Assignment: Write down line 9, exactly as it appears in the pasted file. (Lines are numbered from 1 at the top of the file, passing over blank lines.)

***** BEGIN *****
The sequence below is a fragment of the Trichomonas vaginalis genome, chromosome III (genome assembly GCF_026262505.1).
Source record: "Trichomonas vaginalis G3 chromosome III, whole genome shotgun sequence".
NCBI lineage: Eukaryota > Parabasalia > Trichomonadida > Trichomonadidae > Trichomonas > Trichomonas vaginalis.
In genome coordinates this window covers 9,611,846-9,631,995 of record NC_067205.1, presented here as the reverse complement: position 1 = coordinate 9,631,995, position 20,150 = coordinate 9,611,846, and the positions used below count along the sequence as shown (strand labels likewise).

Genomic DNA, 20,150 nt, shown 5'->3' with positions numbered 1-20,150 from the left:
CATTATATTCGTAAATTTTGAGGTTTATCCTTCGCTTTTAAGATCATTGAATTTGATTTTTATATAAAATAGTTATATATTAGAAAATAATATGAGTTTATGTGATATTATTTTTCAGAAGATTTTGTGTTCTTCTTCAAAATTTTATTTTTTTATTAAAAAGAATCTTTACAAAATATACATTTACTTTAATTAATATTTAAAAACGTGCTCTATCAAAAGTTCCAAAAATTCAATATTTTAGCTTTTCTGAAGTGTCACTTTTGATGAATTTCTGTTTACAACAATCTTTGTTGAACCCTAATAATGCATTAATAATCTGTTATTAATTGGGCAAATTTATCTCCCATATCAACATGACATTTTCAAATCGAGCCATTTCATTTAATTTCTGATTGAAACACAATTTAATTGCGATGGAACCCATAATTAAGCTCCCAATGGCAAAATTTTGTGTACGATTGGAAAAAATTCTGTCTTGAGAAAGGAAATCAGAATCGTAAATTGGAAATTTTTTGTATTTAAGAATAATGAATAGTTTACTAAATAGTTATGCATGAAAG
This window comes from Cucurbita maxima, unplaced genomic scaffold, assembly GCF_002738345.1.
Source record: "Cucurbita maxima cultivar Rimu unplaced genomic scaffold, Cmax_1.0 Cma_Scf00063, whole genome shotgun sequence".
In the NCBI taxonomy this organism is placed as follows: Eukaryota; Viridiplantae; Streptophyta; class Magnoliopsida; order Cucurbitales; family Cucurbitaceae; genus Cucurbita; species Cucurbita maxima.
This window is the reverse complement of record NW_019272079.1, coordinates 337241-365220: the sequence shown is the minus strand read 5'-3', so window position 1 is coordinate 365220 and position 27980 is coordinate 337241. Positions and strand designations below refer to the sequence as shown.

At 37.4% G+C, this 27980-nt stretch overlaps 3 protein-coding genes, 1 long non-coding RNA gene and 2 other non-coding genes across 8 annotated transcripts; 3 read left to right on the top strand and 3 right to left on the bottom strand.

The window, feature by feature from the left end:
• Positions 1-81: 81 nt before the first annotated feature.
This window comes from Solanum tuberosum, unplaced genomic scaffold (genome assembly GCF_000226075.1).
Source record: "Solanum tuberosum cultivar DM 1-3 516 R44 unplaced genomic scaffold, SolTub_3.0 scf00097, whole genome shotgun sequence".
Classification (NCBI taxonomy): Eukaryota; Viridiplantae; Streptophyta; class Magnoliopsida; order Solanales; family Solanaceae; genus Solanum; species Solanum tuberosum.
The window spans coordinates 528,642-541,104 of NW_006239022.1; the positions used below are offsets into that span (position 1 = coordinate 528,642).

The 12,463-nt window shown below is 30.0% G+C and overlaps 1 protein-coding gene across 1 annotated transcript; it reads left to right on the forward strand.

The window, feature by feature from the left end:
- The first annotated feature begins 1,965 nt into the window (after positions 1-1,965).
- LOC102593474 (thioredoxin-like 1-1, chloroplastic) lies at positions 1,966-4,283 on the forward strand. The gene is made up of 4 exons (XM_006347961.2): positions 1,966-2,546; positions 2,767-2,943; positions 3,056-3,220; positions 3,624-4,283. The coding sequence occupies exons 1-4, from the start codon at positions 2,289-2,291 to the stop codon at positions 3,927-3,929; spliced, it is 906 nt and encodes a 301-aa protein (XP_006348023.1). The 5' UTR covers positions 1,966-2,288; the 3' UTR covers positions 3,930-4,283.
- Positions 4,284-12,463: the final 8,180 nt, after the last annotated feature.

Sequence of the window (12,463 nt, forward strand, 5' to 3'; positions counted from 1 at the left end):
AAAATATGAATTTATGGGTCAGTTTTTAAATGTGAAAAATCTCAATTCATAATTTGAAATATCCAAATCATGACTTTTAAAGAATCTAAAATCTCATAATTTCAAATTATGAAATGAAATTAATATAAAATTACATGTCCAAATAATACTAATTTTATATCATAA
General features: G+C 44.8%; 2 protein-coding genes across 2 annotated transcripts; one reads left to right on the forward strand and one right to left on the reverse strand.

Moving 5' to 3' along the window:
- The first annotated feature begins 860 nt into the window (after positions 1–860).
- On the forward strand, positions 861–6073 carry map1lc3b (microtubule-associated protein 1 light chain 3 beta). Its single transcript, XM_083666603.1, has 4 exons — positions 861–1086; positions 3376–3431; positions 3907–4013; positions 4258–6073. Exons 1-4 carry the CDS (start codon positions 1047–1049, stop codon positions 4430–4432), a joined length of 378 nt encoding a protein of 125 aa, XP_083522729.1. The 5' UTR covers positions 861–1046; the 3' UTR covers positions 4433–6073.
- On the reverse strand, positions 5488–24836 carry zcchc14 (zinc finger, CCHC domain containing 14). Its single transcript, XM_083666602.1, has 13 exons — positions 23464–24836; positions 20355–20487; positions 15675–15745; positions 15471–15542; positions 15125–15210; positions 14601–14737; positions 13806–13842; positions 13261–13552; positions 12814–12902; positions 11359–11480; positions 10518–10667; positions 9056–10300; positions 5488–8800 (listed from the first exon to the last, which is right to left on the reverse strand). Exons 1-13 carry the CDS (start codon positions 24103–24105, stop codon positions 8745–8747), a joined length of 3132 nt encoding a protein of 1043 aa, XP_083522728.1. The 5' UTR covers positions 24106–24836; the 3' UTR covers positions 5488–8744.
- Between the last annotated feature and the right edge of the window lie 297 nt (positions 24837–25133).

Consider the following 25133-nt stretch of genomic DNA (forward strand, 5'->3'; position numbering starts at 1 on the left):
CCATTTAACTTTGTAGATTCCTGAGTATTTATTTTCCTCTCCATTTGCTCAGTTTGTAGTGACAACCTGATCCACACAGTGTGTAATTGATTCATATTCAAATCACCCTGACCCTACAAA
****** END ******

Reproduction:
In the NCBI taxonomy this organism is placed as follows: Eukaryota; Viridiplantae; Streptophyta; class Magnoliopsida; order Cucurbitales; family Cucurbitaceae; genus Cucurbita; species Cucurbita maxima.